Originally published in Advancing ASEAN in the Digital Age Book, 14 November 2017.


Transformational Technologies Are Taking Off: Can ASEAN Benefit?


The world is seeing an unusual confluence of multiple technologies reaching take off points almost simultaneously. Clichés such as “game changing” and “disruption” do not do full justice to the dramatic effects that these technologies will have on virtually every aspect of our lives. In this article, we will focus on what these changes mean for ASEAN’s economies and how well ASEAN is likely to cope with such monumental challenges as well as opportunities.


An array of new technologies emerging

There are several major technology trends which are important. There are technologies that will affect our physical world including nanotechnology, advanced materials, renewable energy such as solar and wind, 3D printing and automation. Then there are biological technologies with genome mapping and tissue engineering being the most prominent. Then there are digital technologies such as fintech (including blockchain) as well as social-mobility-analytics-cloud computing – and, of course, the internet of things (IOT).

These technologies are diverse but share a few features. First, the rate of technological change and adoption is rapid. All three – physical, biological and digital – are deeply interrelated: that means that the various technologies benefit from each other, feeding off and reinforcing each other to produce an unprecedented rate of change that looks like changing the landscape so thoroughly that some observers have taken to labelling them collectively as the fourth industrial revolution. Second, the economic potential is sizeable. Third, there is also a high risk of economic disruption or dislocation.

We could be in an era similar to the early 20th century when the confluence of electricity, the internal combustion engine and new manufacturing processes unleashed many decades of economic growth.


The economic gains could be massive

We could be in an era similar to the early 20th century when the confluence of electricity, the internal combustion engine and new manufacturing processes unleashed many decades of economic growth. Here are some likely broad economic implications:


First, we should see higher economic growth as a result of two forces:

  • A pickup in investment: The high returns promised by these new technologies will spur a new wave of investment. So transformational are these emerging technologies that much of the existing capital stock will become obsolete and will need to be replaced. This higher investment will add to demand and raise economic growth.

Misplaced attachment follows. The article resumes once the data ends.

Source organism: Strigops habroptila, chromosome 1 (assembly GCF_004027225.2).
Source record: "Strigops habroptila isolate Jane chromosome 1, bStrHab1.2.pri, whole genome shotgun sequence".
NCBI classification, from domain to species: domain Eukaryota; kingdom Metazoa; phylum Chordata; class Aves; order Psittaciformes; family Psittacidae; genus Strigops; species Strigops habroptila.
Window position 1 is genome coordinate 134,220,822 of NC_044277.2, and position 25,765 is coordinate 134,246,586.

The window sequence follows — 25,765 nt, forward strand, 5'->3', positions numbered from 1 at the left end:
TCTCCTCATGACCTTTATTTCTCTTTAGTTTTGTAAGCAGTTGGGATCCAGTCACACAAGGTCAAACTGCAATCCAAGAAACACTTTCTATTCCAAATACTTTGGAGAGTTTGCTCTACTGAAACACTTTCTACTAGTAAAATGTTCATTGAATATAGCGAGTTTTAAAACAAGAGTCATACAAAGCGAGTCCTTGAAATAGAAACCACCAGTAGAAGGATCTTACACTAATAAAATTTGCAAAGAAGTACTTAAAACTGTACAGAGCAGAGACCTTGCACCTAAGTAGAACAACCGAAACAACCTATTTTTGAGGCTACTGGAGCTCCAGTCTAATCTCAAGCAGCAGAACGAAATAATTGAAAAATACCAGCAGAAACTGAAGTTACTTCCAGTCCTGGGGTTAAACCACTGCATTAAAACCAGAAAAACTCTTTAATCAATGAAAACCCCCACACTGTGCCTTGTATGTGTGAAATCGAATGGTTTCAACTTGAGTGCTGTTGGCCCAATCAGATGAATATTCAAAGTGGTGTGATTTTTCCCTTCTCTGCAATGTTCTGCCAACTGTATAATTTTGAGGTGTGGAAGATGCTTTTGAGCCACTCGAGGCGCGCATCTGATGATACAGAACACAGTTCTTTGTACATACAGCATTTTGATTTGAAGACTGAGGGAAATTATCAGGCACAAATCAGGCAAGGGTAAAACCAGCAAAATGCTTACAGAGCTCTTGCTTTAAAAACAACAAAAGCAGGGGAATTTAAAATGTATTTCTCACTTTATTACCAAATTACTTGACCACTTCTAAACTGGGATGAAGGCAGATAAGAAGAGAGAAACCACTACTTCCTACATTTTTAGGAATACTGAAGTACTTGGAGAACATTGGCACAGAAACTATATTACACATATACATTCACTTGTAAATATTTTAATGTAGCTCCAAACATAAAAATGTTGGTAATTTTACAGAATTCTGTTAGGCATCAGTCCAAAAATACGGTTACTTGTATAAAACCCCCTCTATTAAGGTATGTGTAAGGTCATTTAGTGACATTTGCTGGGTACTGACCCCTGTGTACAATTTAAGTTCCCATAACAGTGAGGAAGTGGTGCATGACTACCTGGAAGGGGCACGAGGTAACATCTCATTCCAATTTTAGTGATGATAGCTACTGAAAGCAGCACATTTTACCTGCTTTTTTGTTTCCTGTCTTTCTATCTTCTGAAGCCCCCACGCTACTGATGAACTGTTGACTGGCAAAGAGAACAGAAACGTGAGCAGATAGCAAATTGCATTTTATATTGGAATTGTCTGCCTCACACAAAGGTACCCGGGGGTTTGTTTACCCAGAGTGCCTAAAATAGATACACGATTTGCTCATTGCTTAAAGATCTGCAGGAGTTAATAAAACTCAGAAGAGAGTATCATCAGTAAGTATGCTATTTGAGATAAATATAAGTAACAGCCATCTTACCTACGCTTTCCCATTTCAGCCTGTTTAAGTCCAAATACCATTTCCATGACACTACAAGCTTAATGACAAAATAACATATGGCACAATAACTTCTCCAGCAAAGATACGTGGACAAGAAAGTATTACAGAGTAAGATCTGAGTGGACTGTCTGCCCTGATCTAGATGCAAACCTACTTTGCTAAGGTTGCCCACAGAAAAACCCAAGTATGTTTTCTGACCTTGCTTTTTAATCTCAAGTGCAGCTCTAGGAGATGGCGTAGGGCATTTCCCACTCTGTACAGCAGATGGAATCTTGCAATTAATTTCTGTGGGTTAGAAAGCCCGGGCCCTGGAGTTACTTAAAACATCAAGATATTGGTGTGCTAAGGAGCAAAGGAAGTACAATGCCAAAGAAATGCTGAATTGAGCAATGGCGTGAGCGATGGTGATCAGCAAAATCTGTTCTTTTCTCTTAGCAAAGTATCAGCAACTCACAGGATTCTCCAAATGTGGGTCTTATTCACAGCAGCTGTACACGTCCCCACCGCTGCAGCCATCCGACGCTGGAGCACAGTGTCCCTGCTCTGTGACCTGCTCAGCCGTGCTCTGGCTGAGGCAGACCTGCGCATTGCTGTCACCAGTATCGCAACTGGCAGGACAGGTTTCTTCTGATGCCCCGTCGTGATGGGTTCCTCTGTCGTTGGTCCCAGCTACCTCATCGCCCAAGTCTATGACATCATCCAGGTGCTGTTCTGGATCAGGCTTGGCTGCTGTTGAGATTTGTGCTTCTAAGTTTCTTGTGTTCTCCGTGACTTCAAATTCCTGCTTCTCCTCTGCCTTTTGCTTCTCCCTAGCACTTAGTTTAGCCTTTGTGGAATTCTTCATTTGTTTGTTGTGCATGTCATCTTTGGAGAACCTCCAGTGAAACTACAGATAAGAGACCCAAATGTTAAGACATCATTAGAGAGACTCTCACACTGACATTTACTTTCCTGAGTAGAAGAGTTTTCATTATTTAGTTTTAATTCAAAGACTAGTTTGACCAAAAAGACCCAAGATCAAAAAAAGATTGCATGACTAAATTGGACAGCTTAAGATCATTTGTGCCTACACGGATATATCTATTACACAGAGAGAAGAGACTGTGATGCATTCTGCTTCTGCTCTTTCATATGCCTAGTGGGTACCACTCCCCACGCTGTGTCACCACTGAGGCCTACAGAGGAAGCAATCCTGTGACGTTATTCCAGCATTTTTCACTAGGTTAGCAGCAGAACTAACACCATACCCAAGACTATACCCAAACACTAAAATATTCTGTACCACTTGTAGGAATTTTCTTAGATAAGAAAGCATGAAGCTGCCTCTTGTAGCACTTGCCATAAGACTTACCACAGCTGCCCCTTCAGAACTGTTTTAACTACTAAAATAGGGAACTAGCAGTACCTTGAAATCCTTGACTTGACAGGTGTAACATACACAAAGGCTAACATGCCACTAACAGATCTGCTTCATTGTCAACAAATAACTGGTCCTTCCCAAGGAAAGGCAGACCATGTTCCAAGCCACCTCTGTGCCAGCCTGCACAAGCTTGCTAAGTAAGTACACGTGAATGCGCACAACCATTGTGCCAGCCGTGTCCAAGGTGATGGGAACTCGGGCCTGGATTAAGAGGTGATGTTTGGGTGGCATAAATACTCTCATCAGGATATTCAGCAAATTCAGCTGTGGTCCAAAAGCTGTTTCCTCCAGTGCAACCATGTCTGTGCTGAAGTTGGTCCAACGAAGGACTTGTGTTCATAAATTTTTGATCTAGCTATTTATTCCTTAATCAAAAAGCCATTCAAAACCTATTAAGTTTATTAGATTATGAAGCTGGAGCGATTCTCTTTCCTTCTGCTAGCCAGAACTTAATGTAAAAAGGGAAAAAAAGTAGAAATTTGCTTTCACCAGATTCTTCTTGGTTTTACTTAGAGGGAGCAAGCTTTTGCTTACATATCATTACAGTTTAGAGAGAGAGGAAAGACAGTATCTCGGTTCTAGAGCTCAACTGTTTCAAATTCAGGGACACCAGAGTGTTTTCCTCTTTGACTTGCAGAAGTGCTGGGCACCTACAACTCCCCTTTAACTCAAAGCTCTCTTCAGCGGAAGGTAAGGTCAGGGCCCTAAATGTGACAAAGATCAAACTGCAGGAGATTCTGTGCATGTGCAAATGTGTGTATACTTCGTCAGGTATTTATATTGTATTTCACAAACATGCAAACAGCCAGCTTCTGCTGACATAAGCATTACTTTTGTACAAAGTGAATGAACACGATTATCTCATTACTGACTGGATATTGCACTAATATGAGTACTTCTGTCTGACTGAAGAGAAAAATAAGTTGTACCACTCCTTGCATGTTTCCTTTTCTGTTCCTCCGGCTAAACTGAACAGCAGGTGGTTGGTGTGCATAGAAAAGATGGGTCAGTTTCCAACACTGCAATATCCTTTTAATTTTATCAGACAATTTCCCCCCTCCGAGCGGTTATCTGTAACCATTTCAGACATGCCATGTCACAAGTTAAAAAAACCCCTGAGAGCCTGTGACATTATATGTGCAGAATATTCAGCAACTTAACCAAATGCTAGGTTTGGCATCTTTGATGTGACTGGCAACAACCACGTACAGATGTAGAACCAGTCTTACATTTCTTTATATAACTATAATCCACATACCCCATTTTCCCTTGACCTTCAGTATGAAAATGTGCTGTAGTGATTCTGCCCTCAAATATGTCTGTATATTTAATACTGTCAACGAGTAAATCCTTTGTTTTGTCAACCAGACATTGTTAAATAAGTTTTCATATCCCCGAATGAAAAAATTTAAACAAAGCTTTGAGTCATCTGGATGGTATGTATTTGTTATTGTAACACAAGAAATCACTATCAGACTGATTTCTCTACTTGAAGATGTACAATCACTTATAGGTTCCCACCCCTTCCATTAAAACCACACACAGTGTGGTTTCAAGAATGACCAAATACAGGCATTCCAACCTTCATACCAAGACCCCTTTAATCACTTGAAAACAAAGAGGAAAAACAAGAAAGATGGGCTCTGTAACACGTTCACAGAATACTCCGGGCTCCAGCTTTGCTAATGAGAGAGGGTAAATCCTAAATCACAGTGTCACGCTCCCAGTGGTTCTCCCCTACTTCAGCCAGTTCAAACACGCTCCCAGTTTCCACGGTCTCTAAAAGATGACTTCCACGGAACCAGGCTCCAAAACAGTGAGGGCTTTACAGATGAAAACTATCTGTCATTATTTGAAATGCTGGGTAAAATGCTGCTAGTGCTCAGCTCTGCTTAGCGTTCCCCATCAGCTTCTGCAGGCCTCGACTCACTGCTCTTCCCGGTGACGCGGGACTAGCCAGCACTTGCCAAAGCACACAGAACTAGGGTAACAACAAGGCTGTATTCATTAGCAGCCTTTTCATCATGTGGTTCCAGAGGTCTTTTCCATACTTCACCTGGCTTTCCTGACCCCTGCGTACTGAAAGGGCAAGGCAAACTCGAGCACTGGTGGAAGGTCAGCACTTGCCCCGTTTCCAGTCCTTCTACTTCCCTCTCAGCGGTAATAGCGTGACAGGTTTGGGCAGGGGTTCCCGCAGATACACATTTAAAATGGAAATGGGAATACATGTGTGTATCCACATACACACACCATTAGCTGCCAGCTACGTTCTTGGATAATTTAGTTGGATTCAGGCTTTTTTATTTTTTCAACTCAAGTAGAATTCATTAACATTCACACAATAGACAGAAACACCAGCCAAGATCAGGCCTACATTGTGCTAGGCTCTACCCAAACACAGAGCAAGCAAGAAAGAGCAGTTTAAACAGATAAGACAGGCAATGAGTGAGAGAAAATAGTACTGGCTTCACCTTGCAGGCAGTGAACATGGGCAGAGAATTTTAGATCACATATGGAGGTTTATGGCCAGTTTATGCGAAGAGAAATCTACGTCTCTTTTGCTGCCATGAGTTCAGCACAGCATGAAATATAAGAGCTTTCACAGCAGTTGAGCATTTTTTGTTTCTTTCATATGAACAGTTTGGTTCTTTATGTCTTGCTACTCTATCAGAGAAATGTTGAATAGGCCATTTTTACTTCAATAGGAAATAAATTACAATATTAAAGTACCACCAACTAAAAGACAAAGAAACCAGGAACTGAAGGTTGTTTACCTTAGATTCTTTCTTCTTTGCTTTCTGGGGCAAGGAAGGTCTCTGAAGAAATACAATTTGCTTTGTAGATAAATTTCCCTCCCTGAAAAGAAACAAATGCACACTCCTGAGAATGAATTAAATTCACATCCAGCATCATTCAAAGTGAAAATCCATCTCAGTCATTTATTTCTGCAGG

• Accelerating productivity growth will also improve economic growth: Automation and robotics will result in greater efficiency as more output is generated with the same amounts of inputs. The IOT will also spur productivity gains as interconnected smart devices lead to time savings for the users. E-commerce and fintech platforms will also allow consumers to purchase goods and services without being physically present and would likely cut out the middlemen. Once artificial intelligence (AI) is integrated with the other technologies, smart factories, warehouses and even devices will learn from their surroundings and become more efficient the more they are used. And this is only the beginning!


Second, the structure of competitiveness could change:

  • We could see more re-shoring, or the return of manufacturing back to developed countries: Automation and the use of AI could well raise productivity in developed economies so high that their unit labour costs fall sufficiently to make domestic manufacturing more viable compared to relocating manufacturing to economies with low labour costs.
  • There could be a greater premium on scale favouring countries with large populations: It cannot be a coincidence that the biggest winners from recent technological advances have been the likes of Apple, Facebook, Google and Amazon from the United States as well as Alibaba, Tencent and Baidu from China. The ability to reach massive scale quickly by having easy access to a huge market seems to be becoming more important.
  • Capacity to leapfrog could help less developed economies: The new technologies offer the laggards in economic development the scope to leapfrog ahead of others. In India and Africa, for example, mobile technology has helped spawn advances in finance which are promoting financial inclusion and new payments platforms.


Third, employment patterns will also evolve in different directions:

There is much talk about the destruction of jobs as a result of these technological changes given the automation potential and the possibility that robots, for instance, could perform better at many occupations than human beings.